What is the compatibility problem between script and mimblewimble usage on the main chain?

Is there a way that Bitcoin can adapt to allow both mimblewimble and features like multi sig, atomic swaps and time-lock transactions?

  • Note that threshold transactions ("m-of-n") are still possible, just not through scripts... but by the keyholders negotiating the transaction with each other. – Pieter Wuille Aug 27 '16 at 22:52
up vote 5 down vote accepted

Scripts are used in Bitcoin to prove authorization to spend the inputs in a transaction. Mimblewimble uses a quirk of CT such that only the owner of a set of inputs can create the transaction in the first place. The resulting transactions have enough structure that they can be merged and cut-through, and as @Matthieu says, after cut-through any scripts that may have been present are gone and unverifiable.

To answer your specific questions:

  1. For multisig, n-of-n the parties create an output by summing public keys and then adding vH to get a Pedersen commitment. They then interactively produce a rangeproof. Doing a m-of-n version is a little more involved (the summing is replaced by some higher-degree polynomial) but essentially the same.
  2. For locktimes, the transaction "excess", which needs to stay in the blockchain forever, can simply sign a minimum blockheight at which it's allowed to appear.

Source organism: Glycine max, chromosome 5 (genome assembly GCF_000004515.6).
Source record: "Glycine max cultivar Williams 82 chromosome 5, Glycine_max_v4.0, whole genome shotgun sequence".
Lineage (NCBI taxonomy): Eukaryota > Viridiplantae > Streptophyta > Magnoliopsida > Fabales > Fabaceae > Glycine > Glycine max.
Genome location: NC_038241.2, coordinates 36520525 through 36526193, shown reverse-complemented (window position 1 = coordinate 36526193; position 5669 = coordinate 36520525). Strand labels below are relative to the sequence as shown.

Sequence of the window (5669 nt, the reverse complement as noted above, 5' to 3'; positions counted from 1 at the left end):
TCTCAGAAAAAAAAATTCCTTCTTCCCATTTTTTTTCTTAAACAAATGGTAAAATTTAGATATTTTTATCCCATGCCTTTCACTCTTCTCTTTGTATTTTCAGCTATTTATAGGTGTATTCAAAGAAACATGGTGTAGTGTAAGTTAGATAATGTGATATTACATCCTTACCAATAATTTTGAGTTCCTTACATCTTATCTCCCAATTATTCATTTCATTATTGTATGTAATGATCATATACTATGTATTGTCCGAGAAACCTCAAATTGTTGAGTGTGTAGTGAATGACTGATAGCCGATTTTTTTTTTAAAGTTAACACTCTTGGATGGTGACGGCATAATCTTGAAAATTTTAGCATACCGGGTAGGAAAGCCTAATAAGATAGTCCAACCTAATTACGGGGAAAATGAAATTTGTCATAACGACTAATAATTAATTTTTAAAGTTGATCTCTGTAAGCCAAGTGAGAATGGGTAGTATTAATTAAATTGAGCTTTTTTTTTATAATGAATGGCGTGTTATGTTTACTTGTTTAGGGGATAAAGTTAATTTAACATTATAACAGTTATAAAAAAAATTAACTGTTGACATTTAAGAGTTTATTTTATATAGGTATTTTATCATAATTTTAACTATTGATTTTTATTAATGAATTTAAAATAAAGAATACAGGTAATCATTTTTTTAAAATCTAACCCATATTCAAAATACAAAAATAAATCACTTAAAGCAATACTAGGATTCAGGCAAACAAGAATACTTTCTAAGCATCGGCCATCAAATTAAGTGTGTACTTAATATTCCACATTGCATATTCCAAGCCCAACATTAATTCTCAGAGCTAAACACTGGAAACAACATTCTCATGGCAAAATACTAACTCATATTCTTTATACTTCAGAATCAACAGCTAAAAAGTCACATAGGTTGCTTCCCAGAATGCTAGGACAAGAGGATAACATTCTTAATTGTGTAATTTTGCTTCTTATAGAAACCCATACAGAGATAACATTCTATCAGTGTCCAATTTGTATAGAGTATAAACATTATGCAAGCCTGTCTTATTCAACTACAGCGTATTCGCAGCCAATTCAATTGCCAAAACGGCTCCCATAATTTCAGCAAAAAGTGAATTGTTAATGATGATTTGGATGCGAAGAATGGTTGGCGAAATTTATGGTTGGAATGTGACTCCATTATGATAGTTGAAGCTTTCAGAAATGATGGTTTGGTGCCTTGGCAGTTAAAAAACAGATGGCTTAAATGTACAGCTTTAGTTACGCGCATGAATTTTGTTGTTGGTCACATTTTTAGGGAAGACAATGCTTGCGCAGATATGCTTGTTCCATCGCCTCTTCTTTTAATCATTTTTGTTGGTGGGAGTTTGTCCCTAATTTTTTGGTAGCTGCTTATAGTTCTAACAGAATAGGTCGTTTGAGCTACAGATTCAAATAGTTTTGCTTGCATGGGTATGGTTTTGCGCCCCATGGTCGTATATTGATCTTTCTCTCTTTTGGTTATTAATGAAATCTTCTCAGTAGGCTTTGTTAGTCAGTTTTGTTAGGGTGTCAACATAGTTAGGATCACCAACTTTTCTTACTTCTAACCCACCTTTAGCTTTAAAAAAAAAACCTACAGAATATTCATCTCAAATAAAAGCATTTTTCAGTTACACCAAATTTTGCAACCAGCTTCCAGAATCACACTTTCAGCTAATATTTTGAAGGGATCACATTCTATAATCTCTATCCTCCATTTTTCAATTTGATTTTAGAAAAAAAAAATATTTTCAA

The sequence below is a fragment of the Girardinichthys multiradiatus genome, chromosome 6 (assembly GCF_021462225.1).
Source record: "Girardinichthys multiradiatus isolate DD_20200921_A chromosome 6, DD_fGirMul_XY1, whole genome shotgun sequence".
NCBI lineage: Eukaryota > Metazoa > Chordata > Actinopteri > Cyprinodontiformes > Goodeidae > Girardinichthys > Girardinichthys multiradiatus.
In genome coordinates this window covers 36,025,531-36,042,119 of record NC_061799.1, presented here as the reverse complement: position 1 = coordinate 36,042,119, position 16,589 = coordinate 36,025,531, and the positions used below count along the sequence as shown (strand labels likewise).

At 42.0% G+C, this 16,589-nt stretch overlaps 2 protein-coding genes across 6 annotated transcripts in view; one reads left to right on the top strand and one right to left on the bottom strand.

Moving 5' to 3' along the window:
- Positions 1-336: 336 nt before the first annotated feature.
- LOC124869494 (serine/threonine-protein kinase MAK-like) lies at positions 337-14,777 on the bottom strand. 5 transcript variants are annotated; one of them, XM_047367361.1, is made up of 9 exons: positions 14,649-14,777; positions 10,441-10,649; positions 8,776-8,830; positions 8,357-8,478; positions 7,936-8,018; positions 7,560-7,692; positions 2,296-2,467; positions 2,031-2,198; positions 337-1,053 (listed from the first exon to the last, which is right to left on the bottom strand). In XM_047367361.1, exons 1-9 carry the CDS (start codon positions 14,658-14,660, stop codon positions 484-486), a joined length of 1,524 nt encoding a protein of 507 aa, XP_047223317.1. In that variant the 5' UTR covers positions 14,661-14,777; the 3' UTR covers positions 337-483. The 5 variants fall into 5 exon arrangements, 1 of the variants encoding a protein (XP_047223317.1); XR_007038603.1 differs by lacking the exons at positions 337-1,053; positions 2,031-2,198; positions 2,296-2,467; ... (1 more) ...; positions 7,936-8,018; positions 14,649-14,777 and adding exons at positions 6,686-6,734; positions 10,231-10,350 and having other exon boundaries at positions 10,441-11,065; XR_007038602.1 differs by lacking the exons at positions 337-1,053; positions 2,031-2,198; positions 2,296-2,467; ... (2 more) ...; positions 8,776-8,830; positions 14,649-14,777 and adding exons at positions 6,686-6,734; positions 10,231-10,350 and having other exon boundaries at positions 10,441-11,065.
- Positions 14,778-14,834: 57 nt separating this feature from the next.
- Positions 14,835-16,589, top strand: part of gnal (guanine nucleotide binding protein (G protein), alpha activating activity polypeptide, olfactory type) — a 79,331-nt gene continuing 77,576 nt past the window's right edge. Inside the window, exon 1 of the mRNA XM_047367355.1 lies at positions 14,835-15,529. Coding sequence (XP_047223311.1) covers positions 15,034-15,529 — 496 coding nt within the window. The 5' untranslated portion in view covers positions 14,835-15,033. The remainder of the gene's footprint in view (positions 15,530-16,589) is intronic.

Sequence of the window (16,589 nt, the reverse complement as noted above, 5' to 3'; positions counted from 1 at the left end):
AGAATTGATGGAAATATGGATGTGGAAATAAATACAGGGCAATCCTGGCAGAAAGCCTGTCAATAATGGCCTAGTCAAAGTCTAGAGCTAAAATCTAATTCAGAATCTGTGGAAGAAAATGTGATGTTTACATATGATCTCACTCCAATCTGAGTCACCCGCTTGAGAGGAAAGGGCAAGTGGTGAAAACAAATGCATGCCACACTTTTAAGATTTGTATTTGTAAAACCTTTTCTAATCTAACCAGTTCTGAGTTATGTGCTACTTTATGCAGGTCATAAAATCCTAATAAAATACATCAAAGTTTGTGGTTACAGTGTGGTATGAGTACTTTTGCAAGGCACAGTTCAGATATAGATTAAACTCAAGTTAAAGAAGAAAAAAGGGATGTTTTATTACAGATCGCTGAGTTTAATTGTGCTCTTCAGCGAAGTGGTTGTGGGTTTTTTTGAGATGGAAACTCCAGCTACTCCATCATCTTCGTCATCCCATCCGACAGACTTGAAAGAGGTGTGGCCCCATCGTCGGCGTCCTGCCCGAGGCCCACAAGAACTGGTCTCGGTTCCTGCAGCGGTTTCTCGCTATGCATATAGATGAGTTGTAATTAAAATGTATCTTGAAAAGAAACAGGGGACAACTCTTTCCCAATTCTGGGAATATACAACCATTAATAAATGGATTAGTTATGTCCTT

3. Atomic swaps, hash timelocked contracts, zk-contingent payments, Tumblebit, and a pile of other things require outputs that can only be spent by explicitly revealing some secret value (as opposed to proving knowledge of a secret value without revealing it at all, as signatures do). It's an open problem to construct a MimbleWimble output which has this property.

Note that you can get payment channels with just (1) and (2); hash preimages are only needed for HTLC Lightning channels, which are more efficient and have some other nice properties.

The incompatibility comes down to 2 main factors:

  • Pruning: an important addition of the mimblewimble proposal is the ability to merge transactions across blocks. If transactions include scripts, merging becomes impossible as the script behavior is unknown. While for simple spends, it's fairly straightforward to eliminate matching amounts.
  • No address: in mimblewimble the equivalent of bitcoin addresses (hash of a public key) don't really exist. There may be a way to still be able to send money for a contract but it'd be difficult for a contract to send money to anyone.

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